This shows the cyclical nature of events in the process of negotiation ie Get the facts, determine the bargaining strengths, set objectives, plan strategies/tactics, negotiate and review performance.
Phases/Stages of Negotiation:
Negotiation falls into three distinct phases: pre-negotiation, the actual negotiation and post-negotiation.
- Pre-negotiation: In this phase the matters to be determined are as follows:
Who is to negotiate, what is to be negotiated, determination of venue, gathering intelligence and most importantly tactic and strategy.
- The actual negotiation (meeting phase):
- Stage one: Introductions, agreement of an agenda and rules of procedure
The major aim of this stage is to establish atmosphere conducive to agreement. This may include an impression of wishing to work to a mutually advantageous goal, the physical arrangement of venue, restating areas of agreement and so on.
- Stage two: Ascertaining the negotiation range: This is the start of the debate stage where the issues which the negotiation will attempt to resolve are ascertained. With adversarial negotiations this may be a lengthy stage since the participants often overstates their opening positions. However with partnership negotiation, there is more openness that saves time.
- Stage three: Agreement of common goals which must be met if the negotiation is to reach a successful outcome: This will usually require some movement of both sides from the original negotiating range but the movement will be less or unnecessary in partnership negotiations.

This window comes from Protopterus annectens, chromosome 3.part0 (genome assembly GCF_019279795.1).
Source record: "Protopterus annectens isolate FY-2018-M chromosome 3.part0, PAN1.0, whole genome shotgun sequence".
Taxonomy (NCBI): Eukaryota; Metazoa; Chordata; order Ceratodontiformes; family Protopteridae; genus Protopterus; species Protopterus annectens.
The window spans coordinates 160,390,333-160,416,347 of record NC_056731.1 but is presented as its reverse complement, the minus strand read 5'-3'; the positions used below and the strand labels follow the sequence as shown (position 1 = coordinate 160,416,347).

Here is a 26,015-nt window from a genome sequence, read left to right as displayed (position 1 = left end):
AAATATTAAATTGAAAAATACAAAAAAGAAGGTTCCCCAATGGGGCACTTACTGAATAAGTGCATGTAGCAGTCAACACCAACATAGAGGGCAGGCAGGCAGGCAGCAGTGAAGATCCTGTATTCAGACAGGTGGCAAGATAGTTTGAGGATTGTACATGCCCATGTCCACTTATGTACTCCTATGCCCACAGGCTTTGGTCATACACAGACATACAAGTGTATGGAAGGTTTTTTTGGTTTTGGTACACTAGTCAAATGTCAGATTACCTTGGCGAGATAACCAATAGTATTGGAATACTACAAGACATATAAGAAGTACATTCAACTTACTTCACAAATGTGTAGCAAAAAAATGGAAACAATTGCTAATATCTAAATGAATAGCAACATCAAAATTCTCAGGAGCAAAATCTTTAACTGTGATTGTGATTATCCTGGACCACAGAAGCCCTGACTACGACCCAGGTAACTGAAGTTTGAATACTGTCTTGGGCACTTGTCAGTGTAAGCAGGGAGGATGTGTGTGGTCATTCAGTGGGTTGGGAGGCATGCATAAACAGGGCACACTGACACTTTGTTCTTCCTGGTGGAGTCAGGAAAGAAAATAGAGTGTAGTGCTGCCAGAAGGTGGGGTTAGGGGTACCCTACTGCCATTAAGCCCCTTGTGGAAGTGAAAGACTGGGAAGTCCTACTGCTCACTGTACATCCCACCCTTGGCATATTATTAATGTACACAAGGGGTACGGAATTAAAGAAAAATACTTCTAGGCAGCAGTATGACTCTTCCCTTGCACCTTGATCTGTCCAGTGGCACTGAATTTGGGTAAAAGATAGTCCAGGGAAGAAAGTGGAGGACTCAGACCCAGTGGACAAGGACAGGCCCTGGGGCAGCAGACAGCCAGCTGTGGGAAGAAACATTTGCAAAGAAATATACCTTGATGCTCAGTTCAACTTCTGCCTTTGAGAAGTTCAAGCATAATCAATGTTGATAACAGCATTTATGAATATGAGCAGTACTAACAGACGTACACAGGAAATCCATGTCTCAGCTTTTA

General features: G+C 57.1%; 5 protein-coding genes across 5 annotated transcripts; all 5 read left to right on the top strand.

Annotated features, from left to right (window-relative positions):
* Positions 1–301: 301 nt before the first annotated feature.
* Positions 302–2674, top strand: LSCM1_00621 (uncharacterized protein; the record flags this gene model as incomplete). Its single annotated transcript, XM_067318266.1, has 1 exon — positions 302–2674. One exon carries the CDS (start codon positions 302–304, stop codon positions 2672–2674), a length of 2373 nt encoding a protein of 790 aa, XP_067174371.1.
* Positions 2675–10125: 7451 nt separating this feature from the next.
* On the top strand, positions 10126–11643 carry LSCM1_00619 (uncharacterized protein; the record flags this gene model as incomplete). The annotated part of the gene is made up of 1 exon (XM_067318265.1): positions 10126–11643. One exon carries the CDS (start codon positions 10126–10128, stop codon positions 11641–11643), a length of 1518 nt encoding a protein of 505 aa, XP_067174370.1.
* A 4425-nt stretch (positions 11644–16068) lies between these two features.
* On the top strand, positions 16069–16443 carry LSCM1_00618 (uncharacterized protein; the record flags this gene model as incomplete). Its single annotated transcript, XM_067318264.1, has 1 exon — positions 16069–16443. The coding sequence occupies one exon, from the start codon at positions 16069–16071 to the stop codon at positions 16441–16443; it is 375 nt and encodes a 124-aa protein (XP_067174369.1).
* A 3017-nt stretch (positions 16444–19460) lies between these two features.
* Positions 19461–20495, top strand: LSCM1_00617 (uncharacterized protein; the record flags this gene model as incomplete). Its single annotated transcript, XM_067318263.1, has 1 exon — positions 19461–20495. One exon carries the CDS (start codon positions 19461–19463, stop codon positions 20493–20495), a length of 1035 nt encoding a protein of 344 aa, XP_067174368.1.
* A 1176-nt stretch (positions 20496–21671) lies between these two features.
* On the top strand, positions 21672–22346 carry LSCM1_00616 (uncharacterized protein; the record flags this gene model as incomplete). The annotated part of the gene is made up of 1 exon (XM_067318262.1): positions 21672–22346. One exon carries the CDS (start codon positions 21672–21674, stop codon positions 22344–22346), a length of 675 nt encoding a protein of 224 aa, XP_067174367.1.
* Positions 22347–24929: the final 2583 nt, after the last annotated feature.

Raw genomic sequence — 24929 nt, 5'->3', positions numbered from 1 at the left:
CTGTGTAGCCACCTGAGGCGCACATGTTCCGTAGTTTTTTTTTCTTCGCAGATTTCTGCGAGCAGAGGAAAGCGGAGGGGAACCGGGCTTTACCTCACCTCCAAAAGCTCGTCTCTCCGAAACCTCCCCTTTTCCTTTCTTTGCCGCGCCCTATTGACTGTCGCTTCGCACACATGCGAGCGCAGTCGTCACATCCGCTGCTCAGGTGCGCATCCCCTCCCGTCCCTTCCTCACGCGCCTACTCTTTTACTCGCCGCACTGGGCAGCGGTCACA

- Identification of and, when possible, removal of barriers that prevent attainment of agreed common goals: At this stage there will be:
- Problem solving
- Consideration of solutions put forward by each party
- Discertainment of what concessions can be made
It may be useful to: review what has been agreed, allow recess for each side to reconsider
Its position and make proposals or concessions which may enable further progress to be made.
If no progress can be made it may be decided to:
- Refer the issue back to higher management
- Change the negotiators
- Abandon the negotiations with the least possible damage to relationships
- Agreement and closure: Drafting of a statement setting out as clearly as possible the agreement(s) reached and circulating it to all parties for comment and signature.
Post-negotiation involves the following activities:
- Drafting a statement detailing as clearly as possible the agreements reached and circulating it to all parties for comment and signature
- Selling the agreement to the constituents of both parties i.e. what has been agreed, why it is the best possible agreement, what benefits will accrue.
- Implementing the agreements, e.g. planning contracts, setting up joint implementation teams, etc
- Establishing procedures for monitoring the implementation of the agreements and dealing with any problems that may arise.
Composition of effective negotiation team.
- User department
- Accounting officer
- head of procurement and staff
- Sales department
Qualities of a good negotiator.
- Communication skills
- Market intelligence
- Good understanding on the act